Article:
harshness or sharpness of tone, temper, or manner; severity; acrimony:
The cause of her anger did not warrant such asperity.
hardship; difficulty; rigor:
the asperities of polar weather.
roughness of surface; unevenness.
something rough or harsh.
He looked at the president when the president spoke, and his expression revealed no asperity or disdain.
Why Obama Lost David Frum October 3, 2012
“Mr. Ford has already explained the situation,” he said with asperity.
Martin Eden Jack London
From this Claude went on to remark with asperity that Murillo painted like an ignoramus.
The Fat and the Thin Emile Zola
Time has softened the asperity of our feelings, and the productions of Shelley’s genius are now justly admired.
Genius in Sunshine and Shadow Maturin Murray Ballou
I tried to express my grief and sympathy, but he cut me short with some asperity.
The Stark Munro Letters J. Stark Munro
And then with some asperity, as I imagine, the young duke told him that “truly he had no inclination for food.”
Familiar Studies of Men and Books Robert Louis Stevenson
“No doubt he thought she was worth it,” said Tresler, with some asperity.
The Night Riders Ridgwell Cullum
“Oh, if you find your own cases more interesting than mine—” said Holmes, with some asperity.
Memoirs of Sherlock Holmes Sir Arthur Conan Doyle
“She will be guided by us in this,” the Bishop rejoined with asperity.
The Wild Geese Stanley John Weyman
“I did not say that it was,” retorted the major with a touch of asperity in his tone.
A Book of Ghosts Sabine Baring-Gould
noun (pl) -ties
roughness or sharpness of temper
roughness or harshness of a surface, sound, taste, etc
a condition hard to endure; affliction
(physics) the elastically compressed region of contact between two surfaces caused by the normal force
c.1200, asprete “hardship, harshness of feelings,” a figurative use, from Old French asperité “difficulty, painful situation, harsh treatment” (12c., Modern French âpreté), from Latin asperitatem (nominative asperitas) “roughness,” from asper “rough, harsh,” of unknown origin; in Latin used also of sour wine, bad weather, and hard times. Figurative meaning “harshness of feeling” attested from early 15c.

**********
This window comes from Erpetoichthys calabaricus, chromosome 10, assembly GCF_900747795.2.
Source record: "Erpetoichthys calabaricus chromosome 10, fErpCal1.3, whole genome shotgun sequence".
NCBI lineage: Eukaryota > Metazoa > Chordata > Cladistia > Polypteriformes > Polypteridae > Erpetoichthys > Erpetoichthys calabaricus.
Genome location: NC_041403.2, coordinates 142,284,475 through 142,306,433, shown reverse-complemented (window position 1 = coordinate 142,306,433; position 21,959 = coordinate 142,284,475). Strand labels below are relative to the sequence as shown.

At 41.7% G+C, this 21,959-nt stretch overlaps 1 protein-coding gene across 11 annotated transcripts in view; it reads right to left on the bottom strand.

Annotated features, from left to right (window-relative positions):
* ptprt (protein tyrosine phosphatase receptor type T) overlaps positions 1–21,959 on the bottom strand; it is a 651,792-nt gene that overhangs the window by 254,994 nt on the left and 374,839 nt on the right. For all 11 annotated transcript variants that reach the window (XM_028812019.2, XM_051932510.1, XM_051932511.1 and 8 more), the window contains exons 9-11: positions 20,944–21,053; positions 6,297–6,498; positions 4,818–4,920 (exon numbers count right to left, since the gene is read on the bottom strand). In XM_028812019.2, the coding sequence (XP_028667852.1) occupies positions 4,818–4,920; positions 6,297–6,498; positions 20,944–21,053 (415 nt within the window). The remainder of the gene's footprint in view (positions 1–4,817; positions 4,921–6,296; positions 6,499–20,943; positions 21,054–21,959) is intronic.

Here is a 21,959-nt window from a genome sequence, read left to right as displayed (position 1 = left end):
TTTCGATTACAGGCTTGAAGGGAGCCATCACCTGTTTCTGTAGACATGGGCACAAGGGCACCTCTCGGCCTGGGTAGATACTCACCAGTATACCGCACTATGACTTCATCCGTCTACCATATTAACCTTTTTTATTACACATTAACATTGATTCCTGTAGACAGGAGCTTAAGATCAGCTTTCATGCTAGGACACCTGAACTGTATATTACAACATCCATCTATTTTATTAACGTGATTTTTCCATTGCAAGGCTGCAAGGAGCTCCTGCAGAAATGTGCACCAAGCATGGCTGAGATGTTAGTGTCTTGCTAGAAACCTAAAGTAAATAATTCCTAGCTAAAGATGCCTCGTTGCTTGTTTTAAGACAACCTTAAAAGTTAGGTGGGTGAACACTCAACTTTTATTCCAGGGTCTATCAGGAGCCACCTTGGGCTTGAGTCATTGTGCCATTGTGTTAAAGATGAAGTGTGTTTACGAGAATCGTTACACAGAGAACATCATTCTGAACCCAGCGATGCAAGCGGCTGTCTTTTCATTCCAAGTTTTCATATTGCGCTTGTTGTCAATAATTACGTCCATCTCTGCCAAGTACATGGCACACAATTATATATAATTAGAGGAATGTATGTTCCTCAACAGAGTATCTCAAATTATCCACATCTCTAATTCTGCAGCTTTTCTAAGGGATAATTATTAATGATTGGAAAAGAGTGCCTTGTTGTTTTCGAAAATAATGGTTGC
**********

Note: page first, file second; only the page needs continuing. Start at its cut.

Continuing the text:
noun (pathol) the failure to form or emit semen
aspermatism aspermatism a·sper·ma·tism (ā-spûr’mə-tĭz’əm, ə-spûr’-) or a·sper·mi·a (ā-spûr’mē-ə, ā-spûr’-) n. The inability to secrete or ejaculate semen.
to attack with false, malicious, and damaging charges or insinuations; slander. to sprinkle; bespatter. Contemporary Examples I don’t wish to asperse the fellow, but he does have a background as a Republican staffer and operative. Who Inspects the Inspector? Michael Tomasky August 19, 2013 Historical Examples For endeavoring to asperse your petitioner’s personal character in […]
to attack with false, malicious, and damaging charges or insinuations; slander. to sprinkle; bespatter. verb (transitive) to spread false rumours about; defame (rare) to sprinkle, as with water in baptism v. late 15c., “to besprinkle,” from Latin aspersus, past participle of aspergere (see aspersion). Meaning “to bespatter someone’s character with rumor and false reports” is […]
a damaging or derogatory remark or criticism; slander: casting aspersions on a campaign rival. the act of slandering; vilification; defamation; calumniation; derogation: Such vehement aspersions cannot be ignored. the act of sprinkling, as in baptism. Archaic. a shower or spray. Contemporary Examples I suspect that Obama, too—for all his personal angst over the Muslim aspersion—will […]